The Still Point of the Turning World

Barb Heagy Dance in the Park 2015 242-002

This week Wendy Roman, of Rhythmwood Dance Studio, asked her Facebook readers what the phrase “Effortless Effort” means to them through dance. Another reader and dancer, Laine Magidsohn, suggested it be called “Dynamic Ease.” I like both phrases. Both phrases speak of finding that balance between active participation and passive release.

I think ‘Effortless Effort’ and ‘Dynamic Ease’, are both phrases of just stepping aside for a moment to connect with life’s energy force. Letting it flow within, embodying it, giving it room to become one with me and then moving forward together. I don’t just step aside and let it take me over. We work together, side-by-side, internally as one. One body, one flow of energy.

When I was getting my MA in Dance at York University, my thesis centered on finding the relationship between creativity and spirituality. I held a day long workshop of movement and dance, journaling and oral sharing. Later in evaluations of the experience, two of the participants spoke of finding ‘stillness’ in the ‘movement’ while they danced. A paradox. After the event, one of the participants gave me a beautiful hand-made calligraphy copy of an excerpt of T. S. Eliot’s “Four Quartets – Burnt Norton.” For her, his poem spoke of finding “The Still Point of the Turning World” and acted as a metaphor for her experience.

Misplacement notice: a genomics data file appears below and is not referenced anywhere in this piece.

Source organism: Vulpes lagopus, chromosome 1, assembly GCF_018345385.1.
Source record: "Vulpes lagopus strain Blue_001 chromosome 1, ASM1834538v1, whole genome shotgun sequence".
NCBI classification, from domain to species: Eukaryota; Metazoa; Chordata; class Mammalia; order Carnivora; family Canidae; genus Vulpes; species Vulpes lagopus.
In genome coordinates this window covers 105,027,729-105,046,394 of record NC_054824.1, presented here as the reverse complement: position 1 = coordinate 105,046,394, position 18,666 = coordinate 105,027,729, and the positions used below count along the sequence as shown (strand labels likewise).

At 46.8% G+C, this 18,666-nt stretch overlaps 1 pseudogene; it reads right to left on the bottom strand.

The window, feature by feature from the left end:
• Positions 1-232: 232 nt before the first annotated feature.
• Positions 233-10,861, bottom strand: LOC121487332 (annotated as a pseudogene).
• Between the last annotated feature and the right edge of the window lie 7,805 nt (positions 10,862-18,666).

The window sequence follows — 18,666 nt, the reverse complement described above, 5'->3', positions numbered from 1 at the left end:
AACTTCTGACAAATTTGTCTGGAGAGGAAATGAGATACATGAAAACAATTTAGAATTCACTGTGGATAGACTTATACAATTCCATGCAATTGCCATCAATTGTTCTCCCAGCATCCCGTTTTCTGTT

From T. S. Eliot’s “Four Quartets – Burnt Norton”:

            “At the still point of the turning world. Neither flesh nor fleshless;

            Neither from nor towards; at the still point, there the dance is,

            But neither arrest nor movement. And do not call it fixity,

            Where past and future are gathered. Neither movement from nor towards,

            Neither ascent nor decline. Except for the point, the still point,

            There would be no dance, and there is only the dance.”

Finding that balance of stillness and movement is a form of active release. It means standing still for a moment, breathing, centering myself, becoming deeply aware of all that is around me so that I can connect with the movement of life and its energy and begin to move as one with it. It’s becoming as T. S. Eliot calls ‘The Still Point’ so that I become the axis around which my world turns. I am integral to its being. I support it, as I become the stillness from which the movement circulates. The world rotates around me, life happens, but I am always centered and strong, actively a part of it, and deeply aware of the bonded process. It’s finding “The Still Point of the Turning World” within myself.